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What to Wear to a Wedding

Winter brides traditionally choose velvet, satin, brocade, or other heavy formal fabric. Spring brides favor taffeta and lace, and summer suggests chiffon, organdy, or cotton.

Tradition dictates that the bride's wedding dress be white or off-white. The number of nontraditional brides is growing at the moment, however, and brides are opting more and more for colored dresses and prints. Basically, a bride should feel comfortable and at ease in whatever she wears, because she is the star of the show.

If the wedding is formal, the bride may wear a long veil reaching to her waist, or a short face veil. Many brides opt to disregard the veil entirely in favor of a hat or simple flowers in the hair. When a groom wears a dark suit for his wedding, the bride sometimes opts for wearing a long white dress without train and veil.

The Expectant Bride

The pregnant bride can get away with wearing a simple, loose-fitting, long white dress if she's up to four months pregnant. However, if her condition is obvious, a long wedding dress with a train will seem ludicrous to many. A better choice might be a dressy white maternity dress, either long or short.

Mind Your P's and Q's

One easy and risk-free fashion alternative for male members of an informal wedding is to wear navy blue blazers with gray trousers. Another attractive feature of this outfit is that it is already a part of many men's wardrobes.

The bride chooses her attendants' dresses. However, because each attendant pays for her own dress, the bride must take cost into consideration.

Traditionally, all bridesmaids wear identical dresses. The maid/matron of honor wears either the same dress as the bridesmaids or a dress that complements those dresses but made in a slightly different style and/or color. To succeed in keeping the wedding party color-coordinated, many people choose to have the shoes dyed to match the dresses.

A small wedding may have only one attendant. The bride and her attendant should agree on the style and fabric of the attendant's dress. Although the bride might make some initial suggestions and give final approval (without being autocratic), the attendant should be able to choose her own dress.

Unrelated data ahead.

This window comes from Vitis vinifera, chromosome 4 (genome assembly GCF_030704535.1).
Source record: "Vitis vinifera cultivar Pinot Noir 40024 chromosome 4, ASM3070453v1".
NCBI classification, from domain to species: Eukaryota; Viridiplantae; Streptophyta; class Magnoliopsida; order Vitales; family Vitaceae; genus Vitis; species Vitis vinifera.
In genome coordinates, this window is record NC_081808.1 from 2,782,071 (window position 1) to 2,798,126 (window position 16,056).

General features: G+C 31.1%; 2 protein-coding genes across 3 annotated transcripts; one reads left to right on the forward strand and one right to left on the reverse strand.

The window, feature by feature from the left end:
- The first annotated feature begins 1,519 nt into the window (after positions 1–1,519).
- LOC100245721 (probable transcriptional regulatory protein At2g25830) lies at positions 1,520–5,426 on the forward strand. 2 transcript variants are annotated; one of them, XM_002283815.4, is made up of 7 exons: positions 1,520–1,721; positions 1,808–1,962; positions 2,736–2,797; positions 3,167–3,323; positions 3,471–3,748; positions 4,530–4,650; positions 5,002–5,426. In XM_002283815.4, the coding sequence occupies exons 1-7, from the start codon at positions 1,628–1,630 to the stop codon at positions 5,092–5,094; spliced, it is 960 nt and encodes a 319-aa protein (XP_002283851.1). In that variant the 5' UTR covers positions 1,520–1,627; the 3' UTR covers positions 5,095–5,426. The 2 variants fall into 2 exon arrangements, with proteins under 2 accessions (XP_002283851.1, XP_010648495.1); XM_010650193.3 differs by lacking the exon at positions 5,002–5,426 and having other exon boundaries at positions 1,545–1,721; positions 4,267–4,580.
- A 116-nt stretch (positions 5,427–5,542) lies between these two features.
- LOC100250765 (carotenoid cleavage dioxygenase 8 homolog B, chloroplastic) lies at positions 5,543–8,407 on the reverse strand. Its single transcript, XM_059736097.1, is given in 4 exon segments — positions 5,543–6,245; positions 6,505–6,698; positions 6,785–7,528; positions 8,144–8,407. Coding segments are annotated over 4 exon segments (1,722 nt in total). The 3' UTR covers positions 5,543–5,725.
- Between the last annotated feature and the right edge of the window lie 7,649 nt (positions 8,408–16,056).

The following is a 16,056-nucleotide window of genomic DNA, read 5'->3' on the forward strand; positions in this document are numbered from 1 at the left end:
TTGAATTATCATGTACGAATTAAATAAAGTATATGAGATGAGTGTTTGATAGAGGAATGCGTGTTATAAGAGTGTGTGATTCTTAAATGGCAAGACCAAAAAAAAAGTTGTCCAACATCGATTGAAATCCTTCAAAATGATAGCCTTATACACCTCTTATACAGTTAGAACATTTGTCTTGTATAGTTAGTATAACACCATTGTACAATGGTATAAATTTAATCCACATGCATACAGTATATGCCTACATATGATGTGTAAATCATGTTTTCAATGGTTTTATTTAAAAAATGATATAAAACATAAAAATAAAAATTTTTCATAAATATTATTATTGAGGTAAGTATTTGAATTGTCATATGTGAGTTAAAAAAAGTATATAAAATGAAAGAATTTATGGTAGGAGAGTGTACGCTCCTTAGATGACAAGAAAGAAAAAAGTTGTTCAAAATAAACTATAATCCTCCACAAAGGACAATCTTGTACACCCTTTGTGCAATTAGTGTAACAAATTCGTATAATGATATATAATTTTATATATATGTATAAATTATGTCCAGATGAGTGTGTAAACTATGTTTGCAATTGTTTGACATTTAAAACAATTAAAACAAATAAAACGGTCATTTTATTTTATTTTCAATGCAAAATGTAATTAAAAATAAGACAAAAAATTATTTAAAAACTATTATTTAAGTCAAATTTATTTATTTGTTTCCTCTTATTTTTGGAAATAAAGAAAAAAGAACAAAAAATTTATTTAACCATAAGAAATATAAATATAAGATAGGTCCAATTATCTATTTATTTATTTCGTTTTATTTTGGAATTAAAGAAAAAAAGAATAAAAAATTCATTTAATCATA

The Groom

For traditional, formal daytime weddings, the men in the wedding party wear cutaway jackets, gray waistcoats, and dark striped trousers. For a more informal wedding, men wear gray sack coats, gray waistcoats, and dark striped trousers. Evening weddings (after 6 P.M.) are the most formal occasions. Traditionally, men wear white ties and tails. However, grooms are becoming somewhat more flamboyant and creative in their attire and now often stand out from their attendants just as the bride does from hers.

The Mothers

The mothers of the bride and groom do not have to dress similarly, particularly if they do not have the same tastes. No law, for example, says that both have to wear short or long dresses. They should consult with one another and the bride to be sure they don't clash, but they each should be comfortable in what they wear. Of course, they should not outshine the bride.


The time of day dictates the sort of attire guests wear.

For formal daytime weddings, women guests wear cocktail dresses or long skirts and festive blouses or sweaters. Men wear suits for formal daytime weddings, as well as for evening weddings. If an evening wedding is very formal, men wear dinner jackets and women wear dressy cocktail suits or dresses or long dresses.

Black is a fine color to wear at a wedding, although with so many other color choices, it seems pointless to court criticism. It is also fine to wear white or off-white to a wedding if you are a guest. Pants of any color are inappropriate for female guests.


Excerpted from The Complete Idiot's Guide to Etiquette © 2004 by Mary Mitchell. All rights reserved including the right of reproduction in whole or in part in any form. Used by arrangement with Alpha Books, a member of Penguin Group (USA) Inc.

To order this book visit the Idiot's Guide web site or call 1-800-253-6476.

August 30, 2014

Keep it hot (or cold)! No one likes cold soup or warm, wilted salad. Use a thermos or ice pack in your child's lunch box to help keep his lunch fresh until it's time to eat.

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